In addition to the park’s 75 RV/tent sites, there is a primitive group camp available. This site can accommodate a minimum of 11 people and a maximum of 40 people. Reservations are limited to 10 vehicles, and the size restrictions include both day visitors and overnight campers. The group camp does not have electric or water hookups, although the park facilities are all available for use. Youth group (more than 50% under 18 years of age) reservations may be made 60 days in advance. Adult group (less than 50% under 18 years of age) reservations may be made 30 days in advance. Call (800) 326-3521 to reserve the group site.

Seasonal activities in Big Lagoon State Park



With an extensive network of waterways flowing through the park, it’s no wonder that kayaking is one of the area’s most popular activities. Paddle out in your own kayak or rent one from the Ranger Station. The waters in the surrounding marshland are mellow and easy to navigate, making kayaking a welcome option for any level of experience. Not only will you get some of the best views in the park, you’ll have the chance to see local wildlife like crabs, osprey, ducks and more while out on the water.


You’re not the only one that loves the waterways near Big Lagoon State Park. You’ll find excellent fishing in the lagoon, with redfish, bluefish, flounder and sea trout available seasonally, plus crabbing and castnetting for mullet. As with all recreational fishing, you’ll want to have a state fishing license and research regulations for your catch—but if you plan it right, your daytime activity will turn into an evening fish fry under the stars.


A visit to the Florida coast all but requires a day of swimming and splashing in the sun. Within the park, you’ll find designated areas to swim along the intracoastal waterway, or you can hop in the car for a quick drive to the popular beaches near Pensacola. If you’re traveling with children, the beaches along the gulf coast feature gentle, warm waters where your kids can run and play without the threat of large surf. In any case, you’ll want to pack a swimsuit and towel to take full advantage of the area.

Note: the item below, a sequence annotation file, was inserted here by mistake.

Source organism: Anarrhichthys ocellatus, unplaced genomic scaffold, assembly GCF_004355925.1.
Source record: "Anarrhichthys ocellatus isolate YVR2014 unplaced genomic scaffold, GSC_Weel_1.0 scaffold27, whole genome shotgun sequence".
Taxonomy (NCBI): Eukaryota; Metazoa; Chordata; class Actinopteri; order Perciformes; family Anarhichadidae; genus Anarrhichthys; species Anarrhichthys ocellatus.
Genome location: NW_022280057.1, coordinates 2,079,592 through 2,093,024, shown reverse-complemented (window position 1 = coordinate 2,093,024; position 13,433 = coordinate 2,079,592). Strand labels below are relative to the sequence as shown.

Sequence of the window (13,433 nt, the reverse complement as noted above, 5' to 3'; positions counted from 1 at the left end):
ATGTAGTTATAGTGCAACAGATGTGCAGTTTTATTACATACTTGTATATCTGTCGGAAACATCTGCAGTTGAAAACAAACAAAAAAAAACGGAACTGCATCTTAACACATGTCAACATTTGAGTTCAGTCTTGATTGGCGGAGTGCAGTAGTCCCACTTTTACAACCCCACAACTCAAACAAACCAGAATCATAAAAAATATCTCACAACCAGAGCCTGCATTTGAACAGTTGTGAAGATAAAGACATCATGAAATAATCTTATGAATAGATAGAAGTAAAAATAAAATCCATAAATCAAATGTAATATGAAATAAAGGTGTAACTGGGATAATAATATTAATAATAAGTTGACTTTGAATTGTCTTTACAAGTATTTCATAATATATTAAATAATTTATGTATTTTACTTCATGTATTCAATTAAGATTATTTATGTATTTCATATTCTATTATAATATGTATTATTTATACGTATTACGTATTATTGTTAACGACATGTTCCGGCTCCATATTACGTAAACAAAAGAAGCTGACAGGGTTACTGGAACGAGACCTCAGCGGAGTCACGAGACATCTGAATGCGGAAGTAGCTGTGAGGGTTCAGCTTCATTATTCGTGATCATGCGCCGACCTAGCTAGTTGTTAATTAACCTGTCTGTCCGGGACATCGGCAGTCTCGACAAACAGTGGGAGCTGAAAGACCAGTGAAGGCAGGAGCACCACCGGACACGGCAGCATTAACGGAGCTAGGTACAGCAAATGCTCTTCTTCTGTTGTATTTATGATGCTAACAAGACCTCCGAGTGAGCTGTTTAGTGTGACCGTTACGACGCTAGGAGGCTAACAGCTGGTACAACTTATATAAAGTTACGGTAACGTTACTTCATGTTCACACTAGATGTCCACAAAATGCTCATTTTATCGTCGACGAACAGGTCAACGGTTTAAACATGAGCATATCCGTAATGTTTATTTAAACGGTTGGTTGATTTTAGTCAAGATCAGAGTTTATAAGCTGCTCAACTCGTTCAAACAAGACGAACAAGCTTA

The local marshlands are a natural oasis to native Floridian wildlife. Birds are particularly attracted to the area, with 23 species of wood-warbler, as well as ducks, sandpipers, black-bellied plovers and ospreys calling Big Lagoon State Park home. From the comfort of your campsite or from one of the many walking trails, put your binoculars to use and see how many species of birds you can find within the park. You’ll quickly find why this is one of the area’s favorite year-round activities.


With five miles of well-maintained nature trails weaving through the park, hiking is a natural pastime at Big Lagoon State Park. Scout for local flora and fauna along the shores of the waterways, or head to the nearby Observation Tower for a bird’s eye view of the gulf. One of the best ways to enjoy the park, you can start and end each day with a leisurely hike and still have more to explore.


Bring your bikes to enjoy the park’s 2.5-mile long paved main drive. An easy, comfortable ride, a scenic cruise along the main drive is a perfect way to get outside and look for wildlife. The roads around the park are clean and well-maintained, making biking a great option for all ages. Kids will love exploring the area on two wheels, just make sure to bring along their helmets—Florida law requires helmets for cyclists age 16 and under.